What should Harry do? What would you do?
4. There is no person, including my spouse, that can fully meet my needs.
My worth, contentment, and safety isn’t my spouse’s job.
Who do you allow to tell you who you are? Other people, culture, yourself, a higher power? Have you ever asked yourself this question? So often, we allow our personal histories and choices to tell us who we are or we allow others to tell us who we are. This is dangerous because it can lead us on a wild goose chase trying to be that person until we are completely exhausted or broken, making the assumption that we aren’t worthy if we aren’t that person. A common obstacle to mental health is an incorrect view of oneself so we develop unhealthy coping mechanisms. It’s important to build our inner resilience in order to handle emotions, criticism, and rejection. No one, not even our spouse, can be that shield for us. And without this inner resilience, it can destroy our self-worth, our inner peace, and our feeling of safety in this world. Learning to differentiate from your partner is learning how to be connected without it affecting your worth, identity, or how you think and feel. In other words, how your spouse feels about you (or says to you, or does to you) isn’t how you feel about yourself.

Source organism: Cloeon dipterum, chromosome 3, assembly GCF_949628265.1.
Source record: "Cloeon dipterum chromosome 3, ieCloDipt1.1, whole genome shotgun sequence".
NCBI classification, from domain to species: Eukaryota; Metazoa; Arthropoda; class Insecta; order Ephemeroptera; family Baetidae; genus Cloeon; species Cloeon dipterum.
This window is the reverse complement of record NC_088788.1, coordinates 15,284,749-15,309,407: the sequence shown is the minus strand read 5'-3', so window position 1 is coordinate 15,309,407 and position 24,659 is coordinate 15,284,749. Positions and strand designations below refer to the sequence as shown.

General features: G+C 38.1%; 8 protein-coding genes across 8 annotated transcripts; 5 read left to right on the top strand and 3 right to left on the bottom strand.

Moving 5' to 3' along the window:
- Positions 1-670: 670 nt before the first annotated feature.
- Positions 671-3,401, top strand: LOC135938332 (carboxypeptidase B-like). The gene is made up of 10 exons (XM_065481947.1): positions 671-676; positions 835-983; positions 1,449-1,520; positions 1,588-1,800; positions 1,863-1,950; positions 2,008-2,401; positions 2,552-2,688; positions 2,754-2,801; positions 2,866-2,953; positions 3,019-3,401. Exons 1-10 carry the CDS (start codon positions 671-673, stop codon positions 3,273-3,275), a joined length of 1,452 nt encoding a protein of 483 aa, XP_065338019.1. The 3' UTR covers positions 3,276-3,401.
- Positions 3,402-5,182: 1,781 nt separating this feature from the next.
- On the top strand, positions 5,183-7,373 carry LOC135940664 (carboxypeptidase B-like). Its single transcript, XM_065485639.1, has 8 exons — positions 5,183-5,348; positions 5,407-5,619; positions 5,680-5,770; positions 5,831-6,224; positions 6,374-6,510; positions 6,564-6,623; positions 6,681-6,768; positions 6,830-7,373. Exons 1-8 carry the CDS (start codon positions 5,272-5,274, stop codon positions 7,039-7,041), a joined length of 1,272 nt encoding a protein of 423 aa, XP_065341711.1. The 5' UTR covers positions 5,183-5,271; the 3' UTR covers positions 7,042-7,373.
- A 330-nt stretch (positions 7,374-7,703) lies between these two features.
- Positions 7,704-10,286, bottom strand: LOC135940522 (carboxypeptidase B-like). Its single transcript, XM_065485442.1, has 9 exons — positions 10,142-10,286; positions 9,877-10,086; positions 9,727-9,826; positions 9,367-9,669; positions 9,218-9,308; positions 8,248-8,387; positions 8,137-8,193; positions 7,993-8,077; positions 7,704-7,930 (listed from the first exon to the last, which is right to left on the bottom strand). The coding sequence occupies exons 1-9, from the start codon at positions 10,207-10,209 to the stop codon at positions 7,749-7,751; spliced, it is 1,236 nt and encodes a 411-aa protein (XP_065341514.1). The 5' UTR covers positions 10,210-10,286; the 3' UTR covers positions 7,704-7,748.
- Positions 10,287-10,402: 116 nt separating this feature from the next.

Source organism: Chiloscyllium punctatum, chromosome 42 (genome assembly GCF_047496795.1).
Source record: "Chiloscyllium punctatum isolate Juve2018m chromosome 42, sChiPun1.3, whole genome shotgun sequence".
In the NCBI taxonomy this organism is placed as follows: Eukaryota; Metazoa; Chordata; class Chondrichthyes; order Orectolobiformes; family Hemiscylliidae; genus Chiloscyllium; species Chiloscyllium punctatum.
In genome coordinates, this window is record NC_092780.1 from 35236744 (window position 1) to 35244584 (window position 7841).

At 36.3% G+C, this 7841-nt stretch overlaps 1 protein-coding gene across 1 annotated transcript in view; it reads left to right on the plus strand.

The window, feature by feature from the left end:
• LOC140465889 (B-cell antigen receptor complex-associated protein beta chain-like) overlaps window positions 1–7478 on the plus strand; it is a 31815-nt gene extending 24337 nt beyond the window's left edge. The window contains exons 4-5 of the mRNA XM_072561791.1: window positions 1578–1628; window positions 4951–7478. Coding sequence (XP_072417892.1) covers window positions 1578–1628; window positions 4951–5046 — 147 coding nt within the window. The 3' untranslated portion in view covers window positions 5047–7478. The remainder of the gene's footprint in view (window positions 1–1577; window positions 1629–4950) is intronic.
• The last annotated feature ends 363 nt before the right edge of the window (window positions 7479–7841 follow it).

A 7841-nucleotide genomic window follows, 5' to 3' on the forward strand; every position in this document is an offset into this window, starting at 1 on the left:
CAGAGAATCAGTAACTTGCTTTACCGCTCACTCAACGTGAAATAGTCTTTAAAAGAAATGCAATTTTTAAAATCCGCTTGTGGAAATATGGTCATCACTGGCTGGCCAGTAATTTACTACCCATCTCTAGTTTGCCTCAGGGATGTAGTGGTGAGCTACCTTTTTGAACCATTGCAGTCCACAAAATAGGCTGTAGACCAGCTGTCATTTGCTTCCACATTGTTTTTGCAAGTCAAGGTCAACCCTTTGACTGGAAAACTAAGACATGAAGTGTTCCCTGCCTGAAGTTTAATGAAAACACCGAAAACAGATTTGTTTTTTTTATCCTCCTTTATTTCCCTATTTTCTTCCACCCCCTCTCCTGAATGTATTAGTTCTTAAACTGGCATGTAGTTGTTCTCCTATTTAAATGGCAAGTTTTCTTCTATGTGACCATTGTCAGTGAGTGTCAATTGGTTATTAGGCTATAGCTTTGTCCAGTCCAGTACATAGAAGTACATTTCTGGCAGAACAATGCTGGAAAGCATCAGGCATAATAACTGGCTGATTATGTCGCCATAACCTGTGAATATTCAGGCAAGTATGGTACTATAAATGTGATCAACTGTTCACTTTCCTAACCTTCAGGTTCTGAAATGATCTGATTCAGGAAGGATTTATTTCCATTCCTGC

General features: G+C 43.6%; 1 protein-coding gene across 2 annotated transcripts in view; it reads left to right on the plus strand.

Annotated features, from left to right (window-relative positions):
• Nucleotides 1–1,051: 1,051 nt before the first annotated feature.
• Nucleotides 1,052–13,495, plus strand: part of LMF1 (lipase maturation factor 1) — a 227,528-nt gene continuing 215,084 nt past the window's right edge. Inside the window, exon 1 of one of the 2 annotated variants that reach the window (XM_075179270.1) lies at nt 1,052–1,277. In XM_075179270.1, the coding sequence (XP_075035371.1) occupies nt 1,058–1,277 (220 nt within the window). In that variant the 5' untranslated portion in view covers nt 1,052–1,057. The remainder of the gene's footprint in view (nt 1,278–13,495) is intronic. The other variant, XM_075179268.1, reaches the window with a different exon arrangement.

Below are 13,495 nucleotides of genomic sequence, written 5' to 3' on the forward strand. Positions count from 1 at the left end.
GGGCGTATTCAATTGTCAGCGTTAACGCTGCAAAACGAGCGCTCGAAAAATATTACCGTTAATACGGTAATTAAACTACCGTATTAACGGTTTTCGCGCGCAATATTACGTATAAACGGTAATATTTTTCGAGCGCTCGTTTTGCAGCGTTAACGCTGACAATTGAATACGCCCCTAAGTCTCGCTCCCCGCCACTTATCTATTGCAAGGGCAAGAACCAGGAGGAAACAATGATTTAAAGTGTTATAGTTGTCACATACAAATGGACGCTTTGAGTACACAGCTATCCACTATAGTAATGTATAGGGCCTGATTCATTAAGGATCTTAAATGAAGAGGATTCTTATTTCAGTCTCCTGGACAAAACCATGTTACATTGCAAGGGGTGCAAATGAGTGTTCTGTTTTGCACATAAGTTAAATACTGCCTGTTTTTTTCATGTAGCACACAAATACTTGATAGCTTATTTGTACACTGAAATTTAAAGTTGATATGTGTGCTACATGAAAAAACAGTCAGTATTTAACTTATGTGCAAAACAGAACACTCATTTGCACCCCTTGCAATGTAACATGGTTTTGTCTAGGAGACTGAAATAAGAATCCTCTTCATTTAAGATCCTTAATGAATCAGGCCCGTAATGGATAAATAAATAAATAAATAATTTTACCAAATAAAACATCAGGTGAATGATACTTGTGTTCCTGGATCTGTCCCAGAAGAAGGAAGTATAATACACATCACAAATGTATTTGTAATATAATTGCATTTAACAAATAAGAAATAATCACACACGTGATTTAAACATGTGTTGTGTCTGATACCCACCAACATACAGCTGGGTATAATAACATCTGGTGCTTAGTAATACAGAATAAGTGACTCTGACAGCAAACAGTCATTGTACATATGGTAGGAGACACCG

Sally is trying to get dressed for her date night with Harry but nothing seems to be fitting right. There is a mound of clothes on the floor and she is beginning to panic and her thoughts are filled with faulty assumptions like: I’m fat; he won’t think I’m pretty; I’m not worth being taken out; he’s going to be more attracted to someone else and cheat on me.
Sally could either:
place her worth, contentment, and need to feel attractive on Harry’s (human) shoulders. If Harry doesn’t behave or say what she needs for him to, her self-esteem could unravel at the seams, or
show resilience, speak truth to herself, and know that she is loved, worthy, valued, and safe no matter what someone else, including Harry, says to her, good or bad. She can see that she is being triggered and bounce back from her negative thoughts, not allowing them to stir shame which can breed disconnection. Thus, she can finish getting dressed and have a great date with Harry.
What should Sally do? What would you do?
5. There’s no marriage that can’t be healed.
Myself, my spouse, and my marriage are capable of changing.